Rows For Strength & Size - Your Complete Guide!

Rows For Strength & Size - Your Complete Guide!

Row, row, row your back… gently up the placings! If you're currently happy with your back development and content to having an average set of lats, keep on strolling. However, if you are hell-bent on building up a massive set of wings, capable of lifting you above the competition, whether it is on the bodybuilding stage, on a casual beach posedown, or even making your mark in a strength competition, then you've come to the right place!  

When it comes to building a massive back, most lifters in the gym are in about the same place. They bounce around with the lat pulldowns and rowing machines for a year or three. Eventually, most of them learn about the benefits of barbell training, and they add deadlifts and pull-ups to their routine. Deadlifts are excellent for overall back mass and thickness, as well as adding beef to your entire physique. Chins are amazing for building up the lats and overall back strength, even if they are a bit painful for beginner and heavier athletes. But there is one movement - rows - which are often neglected by even more advanced athletes. The movement isn't particularly rewarding, fun, or complimentary, and its importance is often ignored by lifters.  However, if you are serious about maximizing your potential for back muscle and strength development, then you are going to need to include rows in your training regimen. Let's learn more about them! 

Get Your Form Right

Your form needs to be spot on, if you want to maximize the results you see from using rows. You will want to maintain a very stable spinal position, using a normal curve throughout the duration of each repetition. You should pinch the shoulder blades almost together toward the end of each repetition, which is known as the concentric portion of the repetition. Allow your shoulder blades to slowly spread or "protract" at the end of each rep, known as the eccentric portion of the repetition.

Never allow the very front of the shoulders to round out forward at the top of the concentric (full row) position as you complete each rep. Put differently, the best rows don't involve just how far back your elbows can go. Rather, successful reps are those where your shoulder is going back the furthest, thus activating the maximum number of back muscle fibers. This leads to an optimal amount of muscle growth. 

Work to possess masterful and deliberate control of each repetition throughout your complete range of motion. Focus your efforts upon the targeted muscles during each repetition. Keep the form perfect and always avoid cheating when completing your reps. There are many exercises where cheating, or the employment of a bit of "Body English" can be effective - but this is not one of them!

If your goal is building pure, unadulterated brute strength, then you are going to want to keep your repetitions in the 1 to 5 repetition range. Your emphasis will be upon the concentric part of each repetition. Use as much force as you can when completing each repetition. Move the weight slowly and deliberately. Maintain a completely controlled lowering (eccentric) portion when completing each repetition.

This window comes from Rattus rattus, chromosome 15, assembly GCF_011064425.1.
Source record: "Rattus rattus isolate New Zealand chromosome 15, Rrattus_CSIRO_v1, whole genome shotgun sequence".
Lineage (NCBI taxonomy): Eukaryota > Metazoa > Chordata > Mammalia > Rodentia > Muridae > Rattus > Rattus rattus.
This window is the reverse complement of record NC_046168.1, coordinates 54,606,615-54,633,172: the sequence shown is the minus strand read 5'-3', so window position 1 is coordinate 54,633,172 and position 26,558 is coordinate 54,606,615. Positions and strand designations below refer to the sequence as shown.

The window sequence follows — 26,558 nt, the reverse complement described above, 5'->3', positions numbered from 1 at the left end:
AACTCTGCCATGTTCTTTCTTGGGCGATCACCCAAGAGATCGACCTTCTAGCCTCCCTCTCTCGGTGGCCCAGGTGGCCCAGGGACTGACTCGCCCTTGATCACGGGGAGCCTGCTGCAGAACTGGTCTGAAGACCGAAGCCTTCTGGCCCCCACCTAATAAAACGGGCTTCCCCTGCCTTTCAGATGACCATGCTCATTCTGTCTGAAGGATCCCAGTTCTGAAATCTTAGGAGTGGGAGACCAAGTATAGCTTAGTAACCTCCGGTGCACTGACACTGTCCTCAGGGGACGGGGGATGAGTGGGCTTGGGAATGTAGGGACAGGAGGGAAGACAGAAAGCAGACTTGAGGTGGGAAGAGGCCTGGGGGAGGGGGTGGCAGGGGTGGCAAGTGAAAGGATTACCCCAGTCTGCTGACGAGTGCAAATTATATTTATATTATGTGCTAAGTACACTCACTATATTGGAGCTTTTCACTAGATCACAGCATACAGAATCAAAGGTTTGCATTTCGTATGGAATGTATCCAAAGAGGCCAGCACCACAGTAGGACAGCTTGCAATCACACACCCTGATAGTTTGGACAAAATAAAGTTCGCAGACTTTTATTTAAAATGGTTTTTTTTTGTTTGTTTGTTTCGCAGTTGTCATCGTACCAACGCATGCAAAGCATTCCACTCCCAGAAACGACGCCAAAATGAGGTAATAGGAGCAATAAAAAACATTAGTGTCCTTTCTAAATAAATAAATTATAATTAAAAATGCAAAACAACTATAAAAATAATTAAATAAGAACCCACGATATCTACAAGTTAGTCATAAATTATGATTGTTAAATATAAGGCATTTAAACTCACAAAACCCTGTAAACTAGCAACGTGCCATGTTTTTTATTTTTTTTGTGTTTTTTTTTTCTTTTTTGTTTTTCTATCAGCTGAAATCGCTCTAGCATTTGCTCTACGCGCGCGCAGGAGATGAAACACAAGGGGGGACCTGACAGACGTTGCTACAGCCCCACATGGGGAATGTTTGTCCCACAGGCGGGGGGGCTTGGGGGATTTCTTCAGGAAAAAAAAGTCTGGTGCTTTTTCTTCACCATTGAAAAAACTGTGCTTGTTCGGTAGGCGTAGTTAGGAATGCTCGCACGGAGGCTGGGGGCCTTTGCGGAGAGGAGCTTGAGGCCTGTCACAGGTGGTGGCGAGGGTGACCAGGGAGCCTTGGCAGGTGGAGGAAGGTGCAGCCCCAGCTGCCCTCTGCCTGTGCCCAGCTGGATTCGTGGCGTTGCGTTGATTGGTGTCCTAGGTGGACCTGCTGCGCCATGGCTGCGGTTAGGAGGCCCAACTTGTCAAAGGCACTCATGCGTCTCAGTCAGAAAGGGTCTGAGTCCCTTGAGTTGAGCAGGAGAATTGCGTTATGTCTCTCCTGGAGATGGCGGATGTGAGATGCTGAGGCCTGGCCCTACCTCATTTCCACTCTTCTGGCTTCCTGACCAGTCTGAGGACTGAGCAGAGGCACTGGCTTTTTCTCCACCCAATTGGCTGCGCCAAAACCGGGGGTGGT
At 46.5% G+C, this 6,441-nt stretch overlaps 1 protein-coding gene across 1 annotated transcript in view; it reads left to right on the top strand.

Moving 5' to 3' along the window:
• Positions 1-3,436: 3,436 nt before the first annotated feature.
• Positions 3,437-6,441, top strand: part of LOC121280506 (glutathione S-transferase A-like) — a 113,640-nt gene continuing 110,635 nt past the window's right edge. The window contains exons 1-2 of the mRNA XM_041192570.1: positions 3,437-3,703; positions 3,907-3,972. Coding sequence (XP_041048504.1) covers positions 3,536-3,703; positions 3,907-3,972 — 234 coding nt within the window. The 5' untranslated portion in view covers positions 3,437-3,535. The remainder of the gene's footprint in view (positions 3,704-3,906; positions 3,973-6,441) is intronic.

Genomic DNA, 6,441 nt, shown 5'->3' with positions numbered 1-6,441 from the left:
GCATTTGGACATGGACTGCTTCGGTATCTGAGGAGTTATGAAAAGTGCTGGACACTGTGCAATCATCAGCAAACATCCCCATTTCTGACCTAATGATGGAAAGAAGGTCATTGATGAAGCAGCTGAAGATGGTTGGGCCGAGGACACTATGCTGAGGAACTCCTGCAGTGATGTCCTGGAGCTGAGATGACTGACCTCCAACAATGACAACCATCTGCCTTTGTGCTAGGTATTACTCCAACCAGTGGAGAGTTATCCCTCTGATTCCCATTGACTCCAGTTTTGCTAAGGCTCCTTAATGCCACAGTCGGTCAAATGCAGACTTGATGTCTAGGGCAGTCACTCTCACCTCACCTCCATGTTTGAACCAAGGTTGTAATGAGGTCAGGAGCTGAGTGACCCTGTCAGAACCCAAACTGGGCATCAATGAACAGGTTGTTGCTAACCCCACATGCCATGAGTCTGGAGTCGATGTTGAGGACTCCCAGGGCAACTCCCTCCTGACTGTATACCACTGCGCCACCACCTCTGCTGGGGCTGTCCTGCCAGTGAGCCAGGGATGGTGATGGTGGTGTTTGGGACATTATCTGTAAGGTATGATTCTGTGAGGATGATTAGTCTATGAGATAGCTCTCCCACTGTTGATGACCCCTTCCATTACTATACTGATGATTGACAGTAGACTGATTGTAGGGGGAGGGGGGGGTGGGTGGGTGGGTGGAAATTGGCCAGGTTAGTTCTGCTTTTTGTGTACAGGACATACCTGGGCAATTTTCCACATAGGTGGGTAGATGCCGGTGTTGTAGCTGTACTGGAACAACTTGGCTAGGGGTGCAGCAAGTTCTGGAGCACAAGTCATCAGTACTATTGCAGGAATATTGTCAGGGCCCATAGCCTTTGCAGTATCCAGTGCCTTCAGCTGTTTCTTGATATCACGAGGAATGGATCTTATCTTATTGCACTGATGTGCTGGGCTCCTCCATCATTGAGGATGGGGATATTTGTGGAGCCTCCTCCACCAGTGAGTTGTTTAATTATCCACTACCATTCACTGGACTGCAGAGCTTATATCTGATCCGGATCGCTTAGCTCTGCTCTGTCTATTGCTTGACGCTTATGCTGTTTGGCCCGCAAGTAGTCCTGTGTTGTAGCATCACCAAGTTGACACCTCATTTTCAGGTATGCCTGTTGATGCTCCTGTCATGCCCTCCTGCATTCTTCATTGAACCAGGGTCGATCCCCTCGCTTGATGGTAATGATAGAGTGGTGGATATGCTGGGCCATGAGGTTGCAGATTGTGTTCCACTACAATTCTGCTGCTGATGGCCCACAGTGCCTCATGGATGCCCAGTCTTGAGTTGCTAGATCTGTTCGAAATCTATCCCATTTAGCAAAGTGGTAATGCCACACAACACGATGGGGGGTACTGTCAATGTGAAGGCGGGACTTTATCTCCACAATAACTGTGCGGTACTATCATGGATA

Many lifters enjoy the underhanded barbell grip when completing rows. It is the strongest grip for most lifters, making it very useful for heavy lifting in the 1-5 rep range. Barbell is useful, but the single arm dumbbell bench row variety also should not be overlooked. Use a three point stance, keeping both of your feet on the floor. Keep a hand on the bench and maintain complete control throughout the duration of the repetition.

There are many other variations of the row which you should try. Single-arm free standing rows are a great way to actually force your legs, glutes and lower back to work harder.  If these are areas of weakness for you, then this lift may be a great idea for you. The simple act of flexing your body while rowing will make this into a super-compound movement, spurning growth all over your body!

If you want to move into some higher repetition ranges, making the emphasis muscle gain and not pure strength, then 6-10 reps per set is going to be the poison for you! Barbell rows with a wider grip, as well as overhand grips, are going to be ideal for mid-range rep work. Keep the wrists as straight as possible. Pull that bad almost "through" your chest, without rotating the shoulders or wrists inward. 

Other useful mid-range lifts for bodybuilding purposes exist, and you should be using them regularly. Machine rows, T-Bar barbell rows, single-arm suspension rows, and half-kneeling single-arm high cable rows are all lifts with high success rates for building up muscle mass. Work to keep your torso and hips from rotating as you complete these movements.  

If you are in pre-contest mode and looking to etch some detail into your back muscles, then it's likely time to move into the 13 to 20 repetition per set range. Exercises such as Cable X-rows, using a force vector with a diagonal approach, are highly useful for this purpose. Two arm suspension rows, wide-elbow suspension rows, band speed rows, and even alternate arm speed band rows can be creative means for etching detail into your muscles while using higher repetitions.

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